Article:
By Deb Courson Smith

Oil, gas and coal are often touted as big drivers for Montana’s economy, but a new report from Bozeman-based Headwaters Economics shows the in-state benefits are limited. In fact, it says, less than three percent of both total employment and personal income is connected to those energy projects.

Report author Julia Haggerty says she also discovered that jobs are closely connected to market prices rather than state policies such as industry taxes.

“It’s really those commodity prices, which are highly volatile, that determine why people gain employment quickly when prices go up and lose employment and income quickly when prices go down.”

State severance taxes are the best way to maximize state economic benefits when valuable fuel resources are mined, Haggerty says, because the revenue can grow even after the jobs are gone. Returning some of that revenue to energy-producing areas is also important, she says, since those towns and counties bear a large share of the cost of energy infrastructure. Wyoming, Colorado, New Mexico and Utah also were analyzed for the report. Wyoming was singled out as the state with the best energy tax policies for long-term economic health.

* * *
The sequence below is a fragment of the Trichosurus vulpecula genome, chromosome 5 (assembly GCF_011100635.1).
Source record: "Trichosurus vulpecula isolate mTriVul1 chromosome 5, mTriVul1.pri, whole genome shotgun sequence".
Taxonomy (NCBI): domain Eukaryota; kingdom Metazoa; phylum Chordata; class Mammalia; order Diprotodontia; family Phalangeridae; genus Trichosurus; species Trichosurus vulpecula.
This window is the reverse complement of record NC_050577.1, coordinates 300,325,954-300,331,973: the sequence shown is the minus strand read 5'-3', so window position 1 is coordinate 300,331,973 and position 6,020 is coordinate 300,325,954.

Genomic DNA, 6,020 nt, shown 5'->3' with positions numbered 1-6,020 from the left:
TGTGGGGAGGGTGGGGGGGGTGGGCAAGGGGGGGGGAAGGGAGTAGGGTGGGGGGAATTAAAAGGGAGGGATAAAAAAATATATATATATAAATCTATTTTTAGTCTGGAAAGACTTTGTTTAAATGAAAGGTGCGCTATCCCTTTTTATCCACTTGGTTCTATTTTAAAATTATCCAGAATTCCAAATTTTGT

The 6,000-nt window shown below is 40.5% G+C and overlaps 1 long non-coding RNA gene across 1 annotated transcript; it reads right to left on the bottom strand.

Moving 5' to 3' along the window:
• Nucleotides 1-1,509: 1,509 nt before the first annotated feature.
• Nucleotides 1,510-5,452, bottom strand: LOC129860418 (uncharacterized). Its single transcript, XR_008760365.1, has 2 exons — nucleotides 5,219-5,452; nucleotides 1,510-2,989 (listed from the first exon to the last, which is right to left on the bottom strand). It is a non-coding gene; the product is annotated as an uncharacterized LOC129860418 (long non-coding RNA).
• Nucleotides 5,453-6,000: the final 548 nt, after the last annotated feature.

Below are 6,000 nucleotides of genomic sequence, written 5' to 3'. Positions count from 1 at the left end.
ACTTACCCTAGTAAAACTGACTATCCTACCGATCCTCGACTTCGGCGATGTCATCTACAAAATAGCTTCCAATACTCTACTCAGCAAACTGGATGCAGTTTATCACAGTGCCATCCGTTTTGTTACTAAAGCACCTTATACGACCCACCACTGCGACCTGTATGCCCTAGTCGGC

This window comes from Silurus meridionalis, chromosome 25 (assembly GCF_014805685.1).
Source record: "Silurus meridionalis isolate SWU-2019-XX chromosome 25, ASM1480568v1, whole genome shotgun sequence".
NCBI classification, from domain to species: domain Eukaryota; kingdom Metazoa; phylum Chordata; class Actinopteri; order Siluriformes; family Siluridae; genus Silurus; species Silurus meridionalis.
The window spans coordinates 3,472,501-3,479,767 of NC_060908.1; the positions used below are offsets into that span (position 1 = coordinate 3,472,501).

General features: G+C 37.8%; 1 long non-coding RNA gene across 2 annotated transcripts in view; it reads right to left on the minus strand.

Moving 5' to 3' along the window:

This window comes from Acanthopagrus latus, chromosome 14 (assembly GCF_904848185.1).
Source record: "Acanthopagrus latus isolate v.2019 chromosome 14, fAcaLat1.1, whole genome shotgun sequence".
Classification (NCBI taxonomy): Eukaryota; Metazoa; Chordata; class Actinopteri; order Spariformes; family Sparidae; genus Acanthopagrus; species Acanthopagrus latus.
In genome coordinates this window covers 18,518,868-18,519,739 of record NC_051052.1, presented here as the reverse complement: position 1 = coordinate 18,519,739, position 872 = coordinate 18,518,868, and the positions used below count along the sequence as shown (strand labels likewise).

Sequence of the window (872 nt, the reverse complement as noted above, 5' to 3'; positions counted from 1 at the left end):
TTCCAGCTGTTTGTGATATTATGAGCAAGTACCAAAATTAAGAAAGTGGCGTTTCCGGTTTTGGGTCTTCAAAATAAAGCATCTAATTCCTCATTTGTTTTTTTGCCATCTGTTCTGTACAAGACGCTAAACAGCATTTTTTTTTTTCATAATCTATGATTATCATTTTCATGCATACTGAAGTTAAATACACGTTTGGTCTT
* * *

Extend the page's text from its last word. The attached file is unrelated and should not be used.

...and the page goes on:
The cost to the environment and quality of life are additional economic factors that Haggerty says need more consideration.

“The cumulative impacts that are surfacing in these areas with regards to air quality, for example, as well as long-term impacts to residents who are dealing with the daily industrialization of their landscape.”

The full report, “Fossil Fuel Extraction and Western Economies,” is online at ht.ly/4DC2g.